The Gospels were written by believers for believers.
The alternative of events occurring in history is not phantasy.
Jesus viewed through the prism of resurrection-faith.
Gospels are not primarily history but rather theology.
Jesus was a first century Palestinian Jew.
Anthony J. Jordan is a native of Ballyhaunis Co. Mayo. He has written biographies on Major John MacBride, Sean MacBride, Conor Cruise O'Brien, Winston Churchill, Christy Brown, WB Yeats, WT Cosgrave, John A Costello, Eamon deValera. He has written two books on the Yeats/tonne/MacBride Triangle and has edited a collection of the writings of John MacBride. His own autobiography is titled The Good Samaritans - Memoir of a Biographer. His most recent book was, ARTHUR GRIFFITH, with James Joyce & WB Yeats - Liberating Ireland.
This is an interesting account of the life of Jesus Christ by an accomplished biographer. Many writers have provided portraits of Jesus, ranging from the bizarre to the traditional.
Anthony Jordan’s belongs to the latter category, although his description of the Resurrection varies from the traditional understanding of that unique event, when he claims that it is not a miracle authenticating faith, but is itself the object of faith. The four gospels and classical and early Christian writing are the main sources for a life of Jesus.
In addition, like other modern writers, Jordan makes full use of information garnered from remarkable archaeological digs and discoveries in Palestine during the past hundred years. Not least among these has been the discovery between 1947 and 1956 in Qumran of 851 texts which became known as the Dead Sea Scrolls. These documents were contemporary to Jesus’ time and assisted scholars in their understanding of the religious practices, social conditions and mores which impacted on Jesus in his daily life.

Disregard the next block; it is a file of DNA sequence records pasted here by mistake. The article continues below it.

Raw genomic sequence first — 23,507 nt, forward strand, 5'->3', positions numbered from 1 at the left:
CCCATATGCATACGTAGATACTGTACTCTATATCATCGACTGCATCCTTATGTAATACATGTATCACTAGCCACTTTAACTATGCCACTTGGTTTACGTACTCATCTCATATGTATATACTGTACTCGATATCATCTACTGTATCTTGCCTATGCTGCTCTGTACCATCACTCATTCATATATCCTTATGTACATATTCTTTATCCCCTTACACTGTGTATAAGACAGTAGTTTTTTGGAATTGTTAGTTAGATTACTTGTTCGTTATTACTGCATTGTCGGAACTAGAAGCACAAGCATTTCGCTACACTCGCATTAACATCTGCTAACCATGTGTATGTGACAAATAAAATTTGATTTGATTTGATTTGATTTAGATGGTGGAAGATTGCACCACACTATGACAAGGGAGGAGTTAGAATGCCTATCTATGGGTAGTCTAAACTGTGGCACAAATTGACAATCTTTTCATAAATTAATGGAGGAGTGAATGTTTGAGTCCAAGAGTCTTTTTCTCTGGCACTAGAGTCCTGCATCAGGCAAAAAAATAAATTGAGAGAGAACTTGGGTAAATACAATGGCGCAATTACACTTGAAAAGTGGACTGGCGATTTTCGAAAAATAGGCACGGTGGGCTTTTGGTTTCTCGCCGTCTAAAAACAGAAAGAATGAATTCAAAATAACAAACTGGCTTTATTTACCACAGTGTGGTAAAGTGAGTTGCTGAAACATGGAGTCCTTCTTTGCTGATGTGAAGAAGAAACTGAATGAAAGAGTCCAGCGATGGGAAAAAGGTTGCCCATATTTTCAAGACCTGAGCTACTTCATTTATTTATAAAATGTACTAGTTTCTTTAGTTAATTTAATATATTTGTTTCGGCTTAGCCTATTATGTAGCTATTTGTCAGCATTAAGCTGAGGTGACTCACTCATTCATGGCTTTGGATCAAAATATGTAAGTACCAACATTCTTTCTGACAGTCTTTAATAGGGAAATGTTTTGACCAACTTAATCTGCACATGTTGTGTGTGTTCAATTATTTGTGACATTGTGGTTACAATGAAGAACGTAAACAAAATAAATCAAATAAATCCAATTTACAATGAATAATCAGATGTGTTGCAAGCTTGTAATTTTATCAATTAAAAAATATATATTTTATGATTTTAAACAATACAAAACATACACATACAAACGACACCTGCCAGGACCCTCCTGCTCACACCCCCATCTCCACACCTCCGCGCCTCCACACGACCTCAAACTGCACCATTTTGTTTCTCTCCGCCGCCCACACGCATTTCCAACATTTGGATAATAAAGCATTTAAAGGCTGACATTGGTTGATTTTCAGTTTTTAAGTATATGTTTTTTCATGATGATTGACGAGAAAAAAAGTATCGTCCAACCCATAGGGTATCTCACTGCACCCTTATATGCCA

The Qumran documents in particular shed light on the Essenes, a strict religious sect with monastic communities in the vicinity of the Dead Sea. This prompted some scholars to claim that Jesus spent some of his hidden life – those years not reported in the Gospels – with the Essenes. This is rightly rejected by Jordan by pointing out the incompatibility between Jesus’ teaching and the Essenes’ rejection of the ‘world of sinners’.
Jordan narrates with an easy fluency the story of the best-known historical person to enter the world from his birth in Bethlehem to his crucifixion on Mount Calvary. Throughout he emphasises the humanity of Jesus. Frequently he notes his compassion for those who were disabled, disturbed, lepers or sick, and his gentle and respectful demeanour towards women and children, and the outcasts of society. He stresses the presence of pain and especially fear in the life of Jesus, even claiming that in the garden of Gethsemane so far from accepting his fate Jesus was planning to escape from his enemies into Galilee!
The author is to be commended for his courage in publishing this book. A study of this kind is generally regarded to be the remit of scripture scholars, theologians and experts in Christology and academics tend to resent those who intrude into their domain.
Alfred O’Rahilly, the polymath from UCC, faced such resentment, when he attempted a life of Jesus. When a colleague informed another academic that O’Rahilly had begun his life of Christ and added that it should be interesting, the response he received was: “It could not be half as interesting as Jesus’ life of O’Rahilly!” This is another excellent publication from the prolific Anthony Jordan.
- J. Anthony Gaughan